I'm Looking for Work
If you could use a seasoned software consultant who takes pride in his work, have a look at my resume and cover letter. I am available immediately, and will take onsite work anywhere in Canada, or offsite work from my own fully-equipped office.
C#, ASP.Net and Mono
I bought Jesse Liberty's
Programming C# after a recruiter in Halifax told me that the only way I'd get a contract anywhere in Atlantic Canada was to put C# on my resume. I chose it after reading its favorable review at the Association of C and C++ Users website. I'm very pleased with my purchase, and recommend it highly - I'm confident that I'll be able to code C# .Net productively within a week. The only other book I think I'll need anytime soon is the C# Cookbook by Teilhet and Hilyard. I'm also liking what I see of C# so far.
I am not at all happy that I might have to work for The Dark Side of the Force. But as Kuro5hin's V said, "Ideals don't pay the bills". May is going to be really tight and June is projected to be about $1400 short of what I need to get by, so last Sunday I sent my resume to every body shop in the Dominion of Canada. There's lots of C++ work starting from Montreal on to the west, but in Nova Scotia, Prince Edward Island, New Brunswick and Newfoundland, there is nothing for me unless I learn C# well enough to convince a client I'm good at it. I'm willing to relocate for the duration of a contract but it sure would be nice not to have to.
But maybe there's a better way: Mono. It is an Open Source .Net runtime for *nix. I'd like to know if Mono is mature enough to drive a high-traffic web application. One writes Windows C# applications in ASP.Net; it seems Mono supports ASP.Net as well. How well does it work?
Since I can't claim to have ever been paid to write C#, I had intended to write a simple but useful sample program while I studied Liberty's book. I would then place its source code and installer on a CD, and a hardcopy of its source code in a binder to give potential clients. But then I thought, what could be a better calling card than to send them the URL to a commercial website that runs a C# ASP.Net application that I wrote myself?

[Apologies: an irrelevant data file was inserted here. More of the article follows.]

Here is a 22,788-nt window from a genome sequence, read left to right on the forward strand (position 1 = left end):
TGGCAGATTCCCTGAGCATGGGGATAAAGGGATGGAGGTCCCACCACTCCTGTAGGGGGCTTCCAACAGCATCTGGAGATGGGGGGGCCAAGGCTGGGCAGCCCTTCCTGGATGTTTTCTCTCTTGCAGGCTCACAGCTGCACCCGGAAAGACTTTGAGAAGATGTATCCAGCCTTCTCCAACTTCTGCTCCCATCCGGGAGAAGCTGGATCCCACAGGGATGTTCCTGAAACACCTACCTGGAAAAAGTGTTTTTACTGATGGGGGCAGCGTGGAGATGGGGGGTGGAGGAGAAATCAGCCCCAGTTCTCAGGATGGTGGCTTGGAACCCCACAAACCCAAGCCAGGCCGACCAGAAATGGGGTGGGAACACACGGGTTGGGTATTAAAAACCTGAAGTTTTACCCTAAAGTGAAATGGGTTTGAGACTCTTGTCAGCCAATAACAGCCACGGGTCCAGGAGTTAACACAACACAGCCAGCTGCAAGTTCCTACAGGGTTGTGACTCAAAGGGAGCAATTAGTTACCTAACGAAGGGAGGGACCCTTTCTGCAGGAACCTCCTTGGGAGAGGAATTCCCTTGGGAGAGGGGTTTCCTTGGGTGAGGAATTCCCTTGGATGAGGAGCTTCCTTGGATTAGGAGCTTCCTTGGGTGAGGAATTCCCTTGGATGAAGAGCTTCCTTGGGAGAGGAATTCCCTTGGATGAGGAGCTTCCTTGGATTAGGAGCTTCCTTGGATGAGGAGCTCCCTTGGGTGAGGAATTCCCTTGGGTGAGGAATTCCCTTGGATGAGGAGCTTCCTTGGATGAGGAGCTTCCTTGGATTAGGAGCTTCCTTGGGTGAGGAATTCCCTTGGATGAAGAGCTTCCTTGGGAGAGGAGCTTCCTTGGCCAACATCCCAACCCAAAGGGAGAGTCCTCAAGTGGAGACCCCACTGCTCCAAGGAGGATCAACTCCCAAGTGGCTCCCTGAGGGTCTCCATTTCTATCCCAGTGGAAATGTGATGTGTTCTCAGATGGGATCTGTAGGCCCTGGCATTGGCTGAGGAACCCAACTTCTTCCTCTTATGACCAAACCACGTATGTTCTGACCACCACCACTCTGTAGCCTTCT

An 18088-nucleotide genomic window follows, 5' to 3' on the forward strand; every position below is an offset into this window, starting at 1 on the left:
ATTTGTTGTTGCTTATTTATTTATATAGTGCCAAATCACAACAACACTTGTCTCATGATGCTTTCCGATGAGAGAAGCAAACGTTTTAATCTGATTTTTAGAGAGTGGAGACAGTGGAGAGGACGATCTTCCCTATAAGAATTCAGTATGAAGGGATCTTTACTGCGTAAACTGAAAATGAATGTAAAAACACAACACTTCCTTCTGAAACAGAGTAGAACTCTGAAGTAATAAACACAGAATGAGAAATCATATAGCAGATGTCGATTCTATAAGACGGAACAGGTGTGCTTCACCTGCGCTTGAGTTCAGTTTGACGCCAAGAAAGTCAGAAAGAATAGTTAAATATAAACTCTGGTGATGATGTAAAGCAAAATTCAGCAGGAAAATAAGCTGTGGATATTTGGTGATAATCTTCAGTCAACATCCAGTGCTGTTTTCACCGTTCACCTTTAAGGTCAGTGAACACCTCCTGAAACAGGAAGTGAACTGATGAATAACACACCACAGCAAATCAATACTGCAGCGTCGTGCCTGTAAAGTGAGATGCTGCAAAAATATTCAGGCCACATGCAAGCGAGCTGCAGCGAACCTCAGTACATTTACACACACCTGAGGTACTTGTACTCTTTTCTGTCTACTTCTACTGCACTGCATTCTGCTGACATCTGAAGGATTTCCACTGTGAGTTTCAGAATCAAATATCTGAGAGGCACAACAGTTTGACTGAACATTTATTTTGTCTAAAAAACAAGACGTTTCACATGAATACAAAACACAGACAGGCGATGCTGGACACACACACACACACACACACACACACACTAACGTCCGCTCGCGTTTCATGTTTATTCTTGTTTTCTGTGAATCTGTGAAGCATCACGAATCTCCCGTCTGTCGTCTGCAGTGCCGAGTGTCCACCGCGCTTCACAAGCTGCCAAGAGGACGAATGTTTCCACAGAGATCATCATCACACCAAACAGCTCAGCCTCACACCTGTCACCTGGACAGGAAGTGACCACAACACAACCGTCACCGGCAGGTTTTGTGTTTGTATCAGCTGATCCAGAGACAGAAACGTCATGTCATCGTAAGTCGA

I'll be damned if I host it on a Windows box though. I've been with the same web hosting service for nine years. I'm completely happy with Seagull Networks, and they run Slackware. I don't know yet it they'll be OK with installing Mono for me. I'm still waiting to hear back from them about it.
I guess I'll need an ASP.Net book too - Programming C# just has one chapter on it. Jesse Liberty also wrote Programming ASP.Net. The third edition covers ASP.Net 2.0, but the second edition covers 1.1, the version that Mono presently supports. There don't seem to be any books about ASP.Net in the ACCU book reviews yet.
I'm not ready to tell you what my website will do, but it will offer web-based services that would be useful to many businesses. I'm going to offer some of them for free, with some more complex and valuable ones for a modest subscription fee. So I also need to know how to process credit card transactions in a secure and automated way - for all my nineteen years as a software engineer, I've never coded so much as a shopping cart. I'm different that way. When I asked in my Kuro5hin diary, the recommendations included WorldPay, Authorize.net, 2Checkout.com and PayPal.
I won't use PayPal for the reasons given at PayPalWarning.com - it's not just them; PayPal seized the funds belonging to a merchant I do business with myself, and wouldn't give them back. WorldPay looks like the best, but the $399 signup fee they quoted me is going to be tough to come up with unless I get a good contract first. 2Checkout.com only costs $45 to sign up, and someone at K5 said it was "nice and easy", so maybe I'll go with them until my website gets more users. I don't expect it would be hard to change credit card processors down the road a bit.
(It is a sign of the times that 2Checkout.com's list of ineligible websites includes those offerring "IT Certification Test Exams and Study Aids".)
And don't worry, I will eventually release at least some of my site's source code as Free Software.
Looking for a Job in the Great White North?
Here are all the Canadian job boards I've been able to find so far. Links to any others are greatly appreciated:
Dice is a US board but has a few Canadian jobs and allows one to specify Canadian provinces in postal addresses. Jobboom is mostly for Quebec, and Career Beacon mostly for Atlantic Canada. Workopolis is the easiest to use, and seems to live up to its claim to be Canada's biggest job board.
Craig's List requires you to select just one city to search in - each Craig's List city has its own subdomain. There doesn't seem to be a way to search an entire country all at once. Also, one can only post resumes to specific cities, there is no way to make one's resume show up everywhere. I don't understand this, as the most common reason people relocate is because they've found a new job somewhere far away.
Craig's List does have the advantage that it allows on to search specifically for telecommute and contract jobs. Dice allows that too - it has the most fine-grained search facility. A very common problem most job boards have is that there's no way to limit searches to perm or contract, or telecommute or onsite. The best most can offer is to use the word "contract" in one's search query, which always turns up some bogus hits.
That's all for now. I'm sorry to have gone on for so long. I hope you found some of the links helpful.